are several possible causes for these poppings/clickings. The cause for these sounds often cannot be diagnosed with certainty.
A torn meniscus is one possibility, but there are also several other possible causes for these sounds. Even if there is a
torn or damaged meniscus, that does not mean surgery is necessarily appropriate.
Some vets will tell a client that noises from a dog's stifle joint mean there is meniscal injury and that this means surgery
is necessary. A vet who claims to be certain that clicking/popping noises mean your dog needs surgery is at least injudicious,
and possibly dishonest.
If you or I went to a good orthopedic specialist because we had clicking/popping in our knee but no other symptoms (such as
locking-up of the joint), this would not be seen as justification for surgery.
Here below is a clip from the 'Johns Hopkins' website. 'Johns Hopkins' is highly respected among medical schools in the United
Patient Guide to Joint Cracking and Popping
Edward G. McFarland, M.D.
Brian J. Krabak, M.D.
Is cracking and
popping of joints normal?
Cracking and popping of joints is usually normal and most
of the time is nothing to be concerned about. Strangely enough the exact reason joints pop and snap is not totally understood....
These noises are increased frequently after
surgery on a joint, although the exact reason is not clear.
Do these sounds need to be treated?
Whatever the cause, these sounds
do not need to be specifically treated. There are no long term sequelae of these noises, and they do not lead to future problems.
"...These noises are
increased frequently after surgery on a joint, although the exact reason is not clear...."
---- Since a surgical procedure is a form of
trauma, it is reasonable to conclude that other traumas to the joint could also lead to an increase in these joint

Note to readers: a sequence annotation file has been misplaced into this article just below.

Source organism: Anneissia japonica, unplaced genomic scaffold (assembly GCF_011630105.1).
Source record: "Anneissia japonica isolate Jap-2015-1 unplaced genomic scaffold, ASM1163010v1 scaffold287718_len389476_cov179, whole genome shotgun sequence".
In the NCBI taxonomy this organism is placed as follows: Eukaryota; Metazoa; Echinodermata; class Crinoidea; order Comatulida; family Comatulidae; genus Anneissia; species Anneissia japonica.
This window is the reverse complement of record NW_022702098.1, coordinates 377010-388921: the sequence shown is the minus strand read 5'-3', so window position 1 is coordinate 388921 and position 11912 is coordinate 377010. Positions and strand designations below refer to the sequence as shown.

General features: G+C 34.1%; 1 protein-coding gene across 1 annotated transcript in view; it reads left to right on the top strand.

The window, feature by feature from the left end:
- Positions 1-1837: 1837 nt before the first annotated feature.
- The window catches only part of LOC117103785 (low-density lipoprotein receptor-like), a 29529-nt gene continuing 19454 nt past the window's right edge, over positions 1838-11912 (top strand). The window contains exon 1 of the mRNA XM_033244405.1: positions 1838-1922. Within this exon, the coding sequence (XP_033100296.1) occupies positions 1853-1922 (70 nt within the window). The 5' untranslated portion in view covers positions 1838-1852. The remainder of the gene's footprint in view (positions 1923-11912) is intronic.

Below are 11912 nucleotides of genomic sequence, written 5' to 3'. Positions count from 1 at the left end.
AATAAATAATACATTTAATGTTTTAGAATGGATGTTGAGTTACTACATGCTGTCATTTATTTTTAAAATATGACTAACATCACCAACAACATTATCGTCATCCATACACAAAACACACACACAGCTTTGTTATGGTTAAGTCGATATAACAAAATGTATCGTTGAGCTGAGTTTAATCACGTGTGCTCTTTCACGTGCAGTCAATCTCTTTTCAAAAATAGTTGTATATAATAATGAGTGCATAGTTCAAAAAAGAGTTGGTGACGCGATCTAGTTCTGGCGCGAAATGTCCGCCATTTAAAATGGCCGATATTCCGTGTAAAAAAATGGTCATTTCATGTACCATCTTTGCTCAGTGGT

noises. So it is not surprising to find people and dogs with ligament injuries developing knee/stifle clickings
and poppings for unknown reasons other than having meniscal damage.
many dogs seem to develop these noises not at the very beginning of recovery just after the injury/surgery, but weeks
or months later during their recovery. The clickings/poppings could be a normal part of the recovery process
rather than a new injury. Possibly a result of looseness in the joint after swelling reduces but before scar tissue
development tightens the joint to a more near-normal condition.
Remember that the stifle naturally enlarges as the
new supporting tough fibrous scar tissue develops. This could be mistaken for swelling due to some other cause,
but it is a normal part of the recovery process which nearly universally leaves dogs with the recovered stifle permanently
What if meniscus damage is certain?
Even if an MRI were done and this showed a damaged
meniscus, that does not lead to the conclusion that surgery is necessarily required. Severe damage to the meniscus would require
surgery, but this would be clear from other symptoms. A dog who is slowly improving but has noises coming from
the joint doesn't need surgery just because a surgeon says so while looking at an MRI. When the popping or clicking
in a person's joint is caused by a damaged meniscus, human docs don't usually recommend surgery in the absence of symptoms in
addition to the clicking / poppings sounds.
---- This little clip is from http://www.emedx.com/
Meniscus tears are typically associated with pain along the inner side or outer side of the knee. Mild to moderate swelling
will accompany this pain. Clicking, catching or locking of the knee may also be present.
Many meniscus tears will respond
to rest, anti-inflammatory medication and physical therapy. >>>
So, if a clicking/popping sound developed in my
dog's stifle(knee) after ligament injury,
--and he was not slowly improving with properly restricted
--and he was in pain from the joint.
--and there were other symptoms such as locking up of the joint,
then I would be thinking that the noise could be an indication of
a damaged meniscus causing a problem inside the joint, and that surgery could be appropriate if physical therapy (swimming)
and time did not result in improvement.
That is, the clicking/popping
combined with other symptoms and an inability to improve would point to surgery as appropriate.
Not that popping/clicking = Surgery is necessary
Many vets are much too quick to remove meniscal tissue
on the slightest pretext. Please see the 'Meniscus' page here at this website. Letting a vet open up the
joint is not without risk. Dogs come out of surgery with maimed joints everyday. And many more dogs have greatly
increased arthritic changes in their stifle joints in future because meniscal tissue was removed unnecessarily.
---- It is disturbing to people to hear these popping &
clicking sounds. They will often take their dog to a vet. If it is the wrong vet they are likely to be told that
surgery is necessary. It is important to be skeptical about surgical recommendations. Most dogs with clicking/popping
joints don't need surgery.